Neither by man’s seed did he become man, but it was from that flesh which the Spirit had hallowed before hand, of an unwedded, cherished mother that he came, a self-made man: and he was purified for my sake. (pp. 68-69)
Gregory thus links the purification of Christ with the prepurification of his mother. But an objection immediately arises: purification suggests purification from something, specifically, from ritual pollution or moral fault. Kappes has a ready reply. Consider how Gregory speaks of the baptism of Christ:
So then, a little later, you will see too Jesus purified (in place of my purification) in the Jordan; but better, He was making holy the waters by purification (for indeed He was in no need of purification, since He is the one taking away the sin of the world). (Or. 38.16; trans. Kappes)
So shortly you will also see the purification of Jesus in the Jordan for my purification; or rather he is cleansed for the purification of the waters, for he indeed did not need purification, who takes away the sin of the world. (Or. 38.16; trans. Harrison)
Jesus, too, undergoes a purification, though Gregory immediately goes on to qualify this statement. The incarnate Son does not need purification and cleansing; but he submits to the purification of John vicariously on our behalf. If he who was conceived by the Holy Spirit in the womb of Mary can undergo purification in the Jordan and be baptized in the Spirit, thus demonstrating that “purification” need not be understood as a cleansing from pollution or sin, perhaps the same extended meaning might be applied to Mary. Kappes asserts that only two meanings of “purification” are plausible in the overall context of Gregory’s theology:
a.) It is an exterior sign pointing to an outpouring of a grace on a person
b.) It is an event which bespeaks a “special preparation” for personal merit (p. 26)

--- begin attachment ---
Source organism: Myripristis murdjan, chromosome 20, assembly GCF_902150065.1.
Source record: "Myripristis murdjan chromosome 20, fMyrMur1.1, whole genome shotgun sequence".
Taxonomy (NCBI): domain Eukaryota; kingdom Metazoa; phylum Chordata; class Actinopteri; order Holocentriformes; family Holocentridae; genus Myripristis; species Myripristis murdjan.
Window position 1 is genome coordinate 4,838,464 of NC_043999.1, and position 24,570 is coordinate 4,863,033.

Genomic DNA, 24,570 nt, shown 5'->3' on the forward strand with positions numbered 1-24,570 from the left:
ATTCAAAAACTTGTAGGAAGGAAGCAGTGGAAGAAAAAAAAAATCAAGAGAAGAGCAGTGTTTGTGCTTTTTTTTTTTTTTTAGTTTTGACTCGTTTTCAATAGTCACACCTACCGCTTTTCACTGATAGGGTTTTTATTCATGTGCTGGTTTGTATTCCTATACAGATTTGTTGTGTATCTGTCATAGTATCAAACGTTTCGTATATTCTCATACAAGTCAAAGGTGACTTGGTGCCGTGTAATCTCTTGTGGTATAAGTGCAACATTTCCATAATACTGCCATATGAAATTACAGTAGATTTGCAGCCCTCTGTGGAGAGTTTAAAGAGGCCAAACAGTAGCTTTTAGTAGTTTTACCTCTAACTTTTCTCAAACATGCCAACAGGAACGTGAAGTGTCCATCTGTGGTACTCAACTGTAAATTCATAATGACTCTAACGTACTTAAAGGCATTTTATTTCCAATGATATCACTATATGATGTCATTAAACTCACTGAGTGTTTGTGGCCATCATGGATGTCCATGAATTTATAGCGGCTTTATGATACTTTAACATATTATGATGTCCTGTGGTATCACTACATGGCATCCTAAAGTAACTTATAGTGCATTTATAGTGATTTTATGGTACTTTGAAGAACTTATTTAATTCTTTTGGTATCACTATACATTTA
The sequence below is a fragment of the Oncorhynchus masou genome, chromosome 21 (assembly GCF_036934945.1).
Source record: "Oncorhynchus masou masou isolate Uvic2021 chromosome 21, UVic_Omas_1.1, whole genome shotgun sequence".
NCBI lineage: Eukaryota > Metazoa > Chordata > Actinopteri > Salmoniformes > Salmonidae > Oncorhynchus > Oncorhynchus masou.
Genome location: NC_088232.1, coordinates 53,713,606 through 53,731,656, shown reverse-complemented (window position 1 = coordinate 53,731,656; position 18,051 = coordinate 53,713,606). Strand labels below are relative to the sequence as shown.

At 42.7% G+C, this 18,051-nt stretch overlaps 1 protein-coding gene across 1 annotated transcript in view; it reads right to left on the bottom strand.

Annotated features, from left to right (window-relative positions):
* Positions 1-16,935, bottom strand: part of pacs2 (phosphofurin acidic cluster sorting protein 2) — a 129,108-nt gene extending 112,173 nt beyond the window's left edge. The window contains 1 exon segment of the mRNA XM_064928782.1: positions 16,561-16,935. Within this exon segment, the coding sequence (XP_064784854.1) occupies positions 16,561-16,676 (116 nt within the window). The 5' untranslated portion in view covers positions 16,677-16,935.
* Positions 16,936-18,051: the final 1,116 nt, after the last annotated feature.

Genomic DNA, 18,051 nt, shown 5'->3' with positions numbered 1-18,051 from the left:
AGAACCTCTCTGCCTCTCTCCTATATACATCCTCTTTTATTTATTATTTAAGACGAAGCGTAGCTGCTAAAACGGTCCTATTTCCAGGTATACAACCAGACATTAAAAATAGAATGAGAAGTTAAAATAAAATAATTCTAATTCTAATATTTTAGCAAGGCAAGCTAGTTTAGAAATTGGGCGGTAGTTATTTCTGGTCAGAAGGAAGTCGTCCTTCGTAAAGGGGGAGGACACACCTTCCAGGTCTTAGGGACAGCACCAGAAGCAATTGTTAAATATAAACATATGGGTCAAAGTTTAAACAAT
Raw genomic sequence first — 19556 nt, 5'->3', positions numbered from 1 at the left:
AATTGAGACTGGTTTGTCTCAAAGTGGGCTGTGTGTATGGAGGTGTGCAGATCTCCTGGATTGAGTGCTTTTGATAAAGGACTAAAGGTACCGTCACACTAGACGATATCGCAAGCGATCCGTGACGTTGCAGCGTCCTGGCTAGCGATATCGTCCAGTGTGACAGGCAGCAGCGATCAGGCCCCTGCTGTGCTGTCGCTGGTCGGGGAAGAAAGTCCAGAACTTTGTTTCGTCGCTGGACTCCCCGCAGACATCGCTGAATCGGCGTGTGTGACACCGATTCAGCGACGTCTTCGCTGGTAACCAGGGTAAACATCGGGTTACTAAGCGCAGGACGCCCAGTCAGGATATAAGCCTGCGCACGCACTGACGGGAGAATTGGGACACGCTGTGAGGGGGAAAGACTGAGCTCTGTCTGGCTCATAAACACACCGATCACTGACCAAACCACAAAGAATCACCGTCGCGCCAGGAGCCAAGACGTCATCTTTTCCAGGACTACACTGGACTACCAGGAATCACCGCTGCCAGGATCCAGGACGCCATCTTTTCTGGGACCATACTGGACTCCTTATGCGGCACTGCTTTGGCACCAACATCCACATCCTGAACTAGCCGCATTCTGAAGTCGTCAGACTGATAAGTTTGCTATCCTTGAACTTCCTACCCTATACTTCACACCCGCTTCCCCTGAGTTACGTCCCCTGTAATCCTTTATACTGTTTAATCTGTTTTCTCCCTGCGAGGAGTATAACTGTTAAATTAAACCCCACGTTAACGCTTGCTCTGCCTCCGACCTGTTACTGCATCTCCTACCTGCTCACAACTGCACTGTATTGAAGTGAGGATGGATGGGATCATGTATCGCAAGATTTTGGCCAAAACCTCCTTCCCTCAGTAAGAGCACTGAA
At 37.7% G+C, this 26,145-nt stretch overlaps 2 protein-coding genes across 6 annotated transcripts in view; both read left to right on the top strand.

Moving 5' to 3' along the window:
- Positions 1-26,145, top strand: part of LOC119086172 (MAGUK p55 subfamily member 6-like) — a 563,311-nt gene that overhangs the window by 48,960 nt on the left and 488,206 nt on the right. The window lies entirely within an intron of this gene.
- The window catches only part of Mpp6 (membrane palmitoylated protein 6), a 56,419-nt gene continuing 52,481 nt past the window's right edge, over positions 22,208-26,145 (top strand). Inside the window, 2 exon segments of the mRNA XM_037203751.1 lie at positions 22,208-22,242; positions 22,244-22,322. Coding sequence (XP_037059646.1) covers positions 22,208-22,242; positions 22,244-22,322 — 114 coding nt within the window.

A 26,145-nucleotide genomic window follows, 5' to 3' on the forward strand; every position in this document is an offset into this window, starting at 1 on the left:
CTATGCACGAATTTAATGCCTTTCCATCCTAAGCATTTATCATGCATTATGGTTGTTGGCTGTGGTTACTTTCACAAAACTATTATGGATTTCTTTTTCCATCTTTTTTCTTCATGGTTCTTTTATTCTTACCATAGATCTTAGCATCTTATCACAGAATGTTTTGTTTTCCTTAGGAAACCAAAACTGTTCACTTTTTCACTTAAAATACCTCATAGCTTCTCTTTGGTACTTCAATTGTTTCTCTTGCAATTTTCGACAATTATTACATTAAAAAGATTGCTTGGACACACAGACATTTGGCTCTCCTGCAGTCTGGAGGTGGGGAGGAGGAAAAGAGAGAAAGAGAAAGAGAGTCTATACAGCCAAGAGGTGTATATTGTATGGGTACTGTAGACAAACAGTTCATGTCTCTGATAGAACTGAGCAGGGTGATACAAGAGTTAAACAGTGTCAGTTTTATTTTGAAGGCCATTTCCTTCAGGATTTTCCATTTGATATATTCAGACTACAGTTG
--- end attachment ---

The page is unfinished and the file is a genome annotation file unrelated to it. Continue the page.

God has prepurified the Virgin whom he chose to bear his eternal Son. A holy woman will birth the holy God. Gregory does not specify the time or means, but the fruit of the work of the Spirit in her life seems evident. “Whatever the nature of ‘prepurification,’ Kappes concludes, “it seems to include also the concept of being in the state of justification and the holiness of life that proceeds from it” (p. 28).
I am intrigued but not yet convinced. Kappes’s proposal needs to be tested against the Nazianzen’s understanding of Incarnation and atonement. Specifically, is it compatible with the famous Gregorian maxim “What has not been assumed has not been healed” (Ep. 101)? Thomas F. Torrance, for example, argues that in the womb of Mary the eternal Son assumed fallen human nature (see “The Fallen God“). Torrance quotes the following passage from St Gregory of Nyssa:
Although Christ took our filth upon himself, nevertheless he is not himself defiled by the pollution, but in his own self he cleanses the filth, for it says, the light shone in the darkness, but the darkness did not overpower it. (Adv. Apol. 26; The Trinitarian Faith, p. 162)
God the Word saves and deifies us, asserts Torrance, by penetrating to the depths of the human condition, uniting our disordered human nature to himself and thus healing it within himself. He believes this is the teaching of St Athanasius and the Cappadocian Fathers. Is Torrance right? If yes, how does his construal harmonize with the prepurification of the Mother of God?
In his book Mary and the Fathers of the Church, Luigi Gambero comments on the text from Oration 38 cited above: “From this doctrine of Mary’s purification before the conception of Christ emerges an intuition of that truth which, in 1854, the Church would define as the dogma of the Immaculate Conception” (p. 163). But it is a long road from 4th century Cappadocia to 19th century Rome. We need to walk down it a bit.
(10 September 2015; rev.)